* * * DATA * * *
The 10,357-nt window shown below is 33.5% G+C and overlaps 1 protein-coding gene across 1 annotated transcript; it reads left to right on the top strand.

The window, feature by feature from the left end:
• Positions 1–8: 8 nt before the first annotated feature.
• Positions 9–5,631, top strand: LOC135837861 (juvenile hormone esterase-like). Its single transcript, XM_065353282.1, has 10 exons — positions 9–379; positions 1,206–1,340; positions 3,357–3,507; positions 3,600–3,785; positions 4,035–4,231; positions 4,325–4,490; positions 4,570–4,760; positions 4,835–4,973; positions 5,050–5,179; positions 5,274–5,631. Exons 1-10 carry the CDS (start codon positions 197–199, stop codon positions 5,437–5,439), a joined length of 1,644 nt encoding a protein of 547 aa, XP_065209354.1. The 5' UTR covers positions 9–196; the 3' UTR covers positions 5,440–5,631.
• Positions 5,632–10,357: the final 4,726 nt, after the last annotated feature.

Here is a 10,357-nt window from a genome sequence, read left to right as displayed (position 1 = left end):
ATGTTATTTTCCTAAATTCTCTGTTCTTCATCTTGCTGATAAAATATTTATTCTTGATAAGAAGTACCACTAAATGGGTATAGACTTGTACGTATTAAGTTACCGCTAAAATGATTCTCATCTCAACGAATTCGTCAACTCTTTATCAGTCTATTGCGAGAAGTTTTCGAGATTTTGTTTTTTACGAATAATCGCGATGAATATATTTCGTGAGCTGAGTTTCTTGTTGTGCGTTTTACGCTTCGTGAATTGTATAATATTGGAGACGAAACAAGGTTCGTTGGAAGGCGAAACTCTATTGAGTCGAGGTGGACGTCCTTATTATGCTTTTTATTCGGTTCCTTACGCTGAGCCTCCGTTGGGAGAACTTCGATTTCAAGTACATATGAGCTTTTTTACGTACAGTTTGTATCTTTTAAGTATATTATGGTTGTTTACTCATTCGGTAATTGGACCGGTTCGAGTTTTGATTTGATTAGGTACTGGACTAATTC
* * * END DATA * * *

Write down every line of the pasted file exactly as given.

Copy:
The 10,357-nt window shown below is 33.5% G+C and overlaps 1 protein-coding gene across 1 annotated transcript; it reads left to right on the top strand.

The window, feature by feature from the left end:
• Positions 1–8: 8 nt before the first annotated feature.
• Positions 9–5,631, top strand: LOC135837861 (juvenile hormone esterase-like). Its single transcript, XM_065353282.1, has 10 exons — positions 9–379; positions 1,206–1,340; positions 3,357–3,507; positions 3,600–3,785; positions 4,035–4,231; positions 4,325–4,490; positions 4,570–4,760; positions 4,835–4,973; positions 5,050–5,179; positions 5,274–5,631. Exons 1-10 carry the CDS (start codon positions 197–199, stop codon positions 5,437–5,439), a joined length of 1,644 nt encoding a protein of 547 aa, XP_065209354.1. The 5' UTR covers positions 9–196; the 3' UTR covers positions 5,440–5,631.
• Positions 5,632–10,357: the final 4,726 nt, after the last annotated feature.

Here is a 10,357-nt window from a genome sequence, read left to right as displayed (position 1 = left end):
ATGTTATTTTCCTAAATTCTCTGTTCTTCATCTTGCTGATAAAATATTTATTCTTGATAAGAAGTACCACTAAATGGGTATAGACTTGTACGTATTAAGTTACCGCTAAAATGATTCTCATCTCAACGAATTCGTCAACTCTTTATCAGTCTATTGCGAGAAGTTTTCGAGATTTTGTTTTTTACGAATAATCGCGATGAATATATTTCGTGAGCTGAGTTTCTTGTTGTGCGTTTTACGCTTCGTGAATTGTATAATATTGGAGACGAAACAAGGTTCGTTGGAAGGCGAAACTCTATTGAGTCGAGGTGGACGTCCTTATTATGCTTTTTATTCGGTTCCTTACGCTGAGCCTCCGTTGGGAGAACTTCGATTTCAAGTACATATGAGCTTTTTTACGTACAGTTTGTATCTTTTAAGTATATTATGGTTGTTTACTCATTCGGTAATTGGACCGGTTCGAGTTTTGATTTGATTAGGTACTGGACTAATTC